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Tuesday, December 21, 2010

Q & A with David Lehmann of the Bronx Smoke-Free Partnership

David Lehmann, the Bronx Smoke-Free Partnership's program manager (photo by Jeanmarie Evelly)
[Ed. note: This article appeared in the latest issue of the Tremont Tribune.]


David Lehmann, a longtime worker in the public health field, heads the Bronx Smoke-Free Partnership, a program funded by the State Department of Health and Human Services and based at 1826 Arthur Ave. The Partnership works with community groups and organizations throughout the Bronx to prevent young people from smoking and to shape public policy against the tobacco industry. Earlier this month, the Tremont Tribune sat down with Lehmann to get his take on cigarettes and smoking in our community.

How long has the Bronx Smoke-Free Partnership been on Arthur Avenue?

The grant came through from the health department last January, but we officially launched in May of this year during the Borough President’s Bronx Week. So we’re sort of the new kids on the block.

What were you doing before you came to the Bronx?

I worked for the American Cancer Society—I retired for a year before I decided that I missed tobacco control. I’ve worked in tobacco control for 25 years.

What does the Bronx Smoke-Free Partnership do?

Tobacco use is still the number one cause of preventable death in the United States, and our main focus is keeping our youth smoke free, and creating more smoke-free environments. The City Council has introduced a bill that would prohibit smoking in parks and beaches, and almost all of our Bronx representatives have signed on as supporter. The Bronx has more parks and beaches than any other borough, so that would really transform the landscape here.

One of our other campaigns is our “point of sale,” campaign—we’re trying to get local merchants to either stop selling tobacco or to at least reduce the visibility where they place cigarettes.

How many employees does the Partnership have?

There are just three of us, but we have about 40 community partners. We provide them with PowerPoint presentations and information that they can then take into the community. So it’s a big borough, but once you get these community partners on board, it’s easy to get your message out on the streets.

What’s been your biggest challenge so far?

Since we’re a new organization, just getting the lay of the land and getting started, making contacts. All of the elected officials here have been wonderful.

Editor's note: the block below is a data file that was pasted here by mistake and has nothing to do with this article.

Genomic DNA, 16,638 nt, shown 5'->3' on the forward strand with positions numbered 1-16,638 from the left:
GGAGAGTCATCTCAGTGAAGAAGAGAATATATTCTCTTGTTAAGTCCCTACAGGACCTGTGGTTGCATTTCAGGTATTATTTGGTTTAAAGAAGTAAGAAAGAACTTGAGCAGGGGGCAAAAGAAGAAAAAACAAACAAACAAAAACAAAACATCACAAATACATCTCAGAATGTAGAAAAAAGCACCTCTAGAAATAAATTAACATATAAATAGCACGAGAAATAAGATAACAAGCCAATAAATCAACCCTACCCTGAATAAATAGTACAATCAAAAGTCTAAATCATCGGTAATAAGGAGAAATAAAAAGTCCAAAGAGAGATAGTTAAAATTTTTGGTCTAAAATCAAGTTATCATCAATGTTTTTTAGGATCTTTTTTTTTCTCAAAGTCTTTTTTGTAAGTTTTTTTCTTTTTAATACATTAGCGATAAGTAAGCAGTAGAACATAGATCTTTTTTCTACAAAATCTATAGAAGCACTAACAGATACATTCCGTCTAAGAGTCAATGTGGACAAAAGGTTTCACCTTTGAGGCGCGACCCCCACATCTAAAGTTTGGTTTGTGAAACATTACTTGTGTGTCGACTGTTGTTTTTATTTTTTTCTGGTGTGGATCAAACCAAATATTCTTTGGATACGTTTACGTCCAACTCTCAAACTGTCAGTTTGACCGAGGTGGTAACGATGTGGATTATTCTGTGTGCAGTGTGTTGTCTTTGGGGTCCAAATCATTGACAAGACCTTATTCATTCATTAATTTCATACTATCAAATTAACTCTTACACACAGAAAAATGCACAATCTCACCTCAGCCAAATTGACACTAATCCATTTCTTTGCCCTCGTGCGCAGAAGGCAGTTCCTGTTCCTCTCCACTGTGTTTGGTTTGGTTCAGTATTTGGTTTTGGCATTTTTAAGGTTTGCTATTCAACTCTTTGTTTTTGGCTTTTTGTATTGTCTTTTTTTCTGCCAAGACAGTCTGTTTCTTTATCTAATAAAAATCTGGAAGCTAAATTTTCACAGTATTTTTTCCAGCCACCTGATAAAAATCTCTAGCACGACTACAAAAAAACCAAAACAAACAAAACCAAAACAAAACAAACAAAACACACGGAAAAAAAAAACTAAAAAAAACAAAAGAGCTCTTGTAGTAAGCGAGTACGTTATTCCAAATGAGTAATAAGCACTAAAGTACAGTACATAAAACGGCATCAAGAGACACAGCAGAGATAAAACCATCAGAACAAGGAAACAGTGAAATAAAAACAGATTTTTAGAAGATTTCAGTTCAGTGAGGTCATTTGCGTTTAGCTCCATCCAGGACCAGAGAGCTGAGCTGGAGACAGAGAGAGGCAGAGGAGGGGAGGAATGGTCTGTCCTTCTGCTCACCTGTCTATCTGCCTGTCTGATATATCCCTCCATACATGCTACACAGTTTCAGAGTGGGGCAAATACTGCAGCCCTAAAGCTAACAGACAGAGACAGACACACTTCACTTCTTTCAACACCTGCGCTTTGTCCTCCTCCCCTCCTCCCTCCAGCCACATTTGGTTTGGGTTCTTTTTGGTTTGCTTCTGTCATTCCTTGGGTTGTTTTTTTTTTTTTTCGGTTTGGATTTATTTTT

How are smoking habits in the Bronx different from other parts of the city?

In the Bronx, we have the second highest adult smoking rate in the city—second to Staten Island. But at the same time, we have the lowest youth smoking rate in the city, and we want to keep it that way.

How might a parent’s smoking habits influence their children?

The amazing thing about parents is that they want their kids to be healthy, so even if they might smoke, they don’t want their children to. When I grew up, everybody smoked. Both my parents smoked. But I never did. There are so many influences out there.

Do you think the city’s tactic of hiking cigarette taxes is an effective one?

New York has the highest cigarette taxes in the country, and the price increases are definitely effective. It stops kids from smoking because they simply can’t afford it.

What other tactics are successful at stopping young people from using tobacco?

These new gruesome anti-smoking ads on TV that show the effects of tobacco—that has a huge impact on kids. If they see what can happen, they’re less likely to do it. People need to know the consequences.

Ed. Note: If you’re a community organization or group and would like to find out more about working with the Bronx Smoke-Free Partnership, contact program manager David Lehmann at (718) 466-8857.

1 comment:

  1. Imagine that. Exposed to cigarette smoke from both parents and healthy as a horse. Reminds me of the opera singer who testified at the City Council hearings in 2002 to ban smoking in bars. She said she grew up with smoking parents and that singing in smoking allowed venues was harmful to her voice. Then as a gift to the panel she belted out a beautiful aria.


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